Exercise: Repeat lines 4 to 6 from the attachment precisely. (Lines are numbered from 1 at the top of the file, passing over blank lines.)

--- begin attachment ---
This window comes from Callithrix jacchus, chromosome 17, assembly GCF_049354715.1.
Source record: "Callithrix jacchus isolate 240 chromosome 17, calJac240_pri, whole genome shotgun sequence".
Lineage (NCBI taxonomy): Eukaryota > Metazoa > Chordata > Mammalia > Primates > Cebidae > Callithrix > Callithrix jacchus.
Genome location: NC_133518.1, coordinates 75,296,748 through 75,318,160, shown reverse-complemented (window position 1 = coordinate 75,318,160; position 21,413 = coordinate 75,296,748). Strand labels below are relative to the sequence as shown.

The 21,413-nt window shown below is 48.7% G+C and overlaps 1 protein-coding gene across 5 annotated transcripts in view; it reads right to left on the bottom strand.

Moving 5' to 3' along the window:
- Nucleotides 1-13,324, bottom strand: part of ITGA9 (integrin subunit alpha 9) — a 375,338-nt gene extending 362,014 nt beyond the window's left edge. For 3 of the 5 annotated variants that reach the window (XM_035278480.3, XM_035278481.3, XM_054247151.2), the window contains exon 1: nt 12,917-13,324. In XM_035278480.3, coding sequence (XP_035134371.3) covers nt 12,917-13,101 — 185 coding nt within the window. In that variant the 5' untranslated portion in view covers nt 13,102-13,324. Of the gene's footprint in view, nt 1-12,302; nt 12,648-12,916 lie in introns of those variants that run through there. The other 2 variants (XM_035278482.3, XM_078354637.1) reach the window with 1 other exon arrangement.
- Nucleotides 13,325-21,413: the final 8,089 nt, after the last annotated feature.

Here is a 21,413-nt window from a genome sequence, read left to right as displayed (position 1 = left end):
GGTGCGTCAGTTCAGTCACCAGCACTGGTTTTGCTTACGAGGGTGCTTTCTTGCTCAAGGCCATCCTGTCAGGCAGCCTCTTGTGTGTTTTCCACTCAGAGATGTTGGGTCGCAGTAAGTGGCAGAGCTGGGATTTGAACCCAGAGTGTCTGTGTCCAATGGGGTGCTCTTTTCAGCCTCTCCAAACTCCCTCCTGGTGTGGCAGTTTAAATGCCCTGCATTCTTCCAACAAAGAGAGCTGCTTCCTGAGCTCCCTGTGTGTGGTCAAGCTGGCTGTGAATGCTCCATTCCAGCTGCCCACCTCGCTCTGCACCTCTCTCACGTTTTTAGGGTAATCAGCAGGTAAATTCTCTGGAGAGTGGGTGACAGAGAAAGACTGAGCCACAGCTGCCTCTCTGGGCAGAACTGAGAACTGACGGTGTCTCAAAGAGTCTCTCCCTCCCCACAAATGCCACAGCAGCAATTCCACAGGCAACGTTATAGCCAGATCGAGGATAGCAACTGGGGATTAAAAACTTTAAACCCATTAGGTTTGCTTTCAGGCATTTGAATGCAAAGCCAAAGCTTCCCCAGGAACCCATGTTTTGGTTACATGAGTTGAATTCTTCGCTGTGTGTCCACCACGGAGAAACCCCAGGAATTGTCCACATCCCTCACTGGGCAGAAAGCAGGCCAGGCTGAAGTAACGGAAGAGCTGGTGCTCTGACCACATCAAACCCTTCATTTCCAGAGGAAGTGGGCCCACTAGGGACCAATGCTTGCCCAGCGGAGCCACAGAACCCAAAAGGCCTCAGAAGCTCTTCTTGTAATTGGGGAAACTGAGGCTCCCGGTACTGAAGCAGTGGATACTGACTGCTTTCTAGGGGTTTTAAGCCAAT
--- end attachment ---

Genome location: NC_133518.1, coordinates 75,296,748 through 75,318,160, shown reverse-complemented (window position 1 = coordinate 75,318,160; position 21,413 = coordinate 75,296,748). Strand labels below are relative to the sequence as shown.

The 21,413-nt window shown below is 48.7% G+C and overlaps 1 protein-coding gene across 5 annotated transcripts in view; it reads right to left on the bottom strand.

Moving 5' to 3' along the window: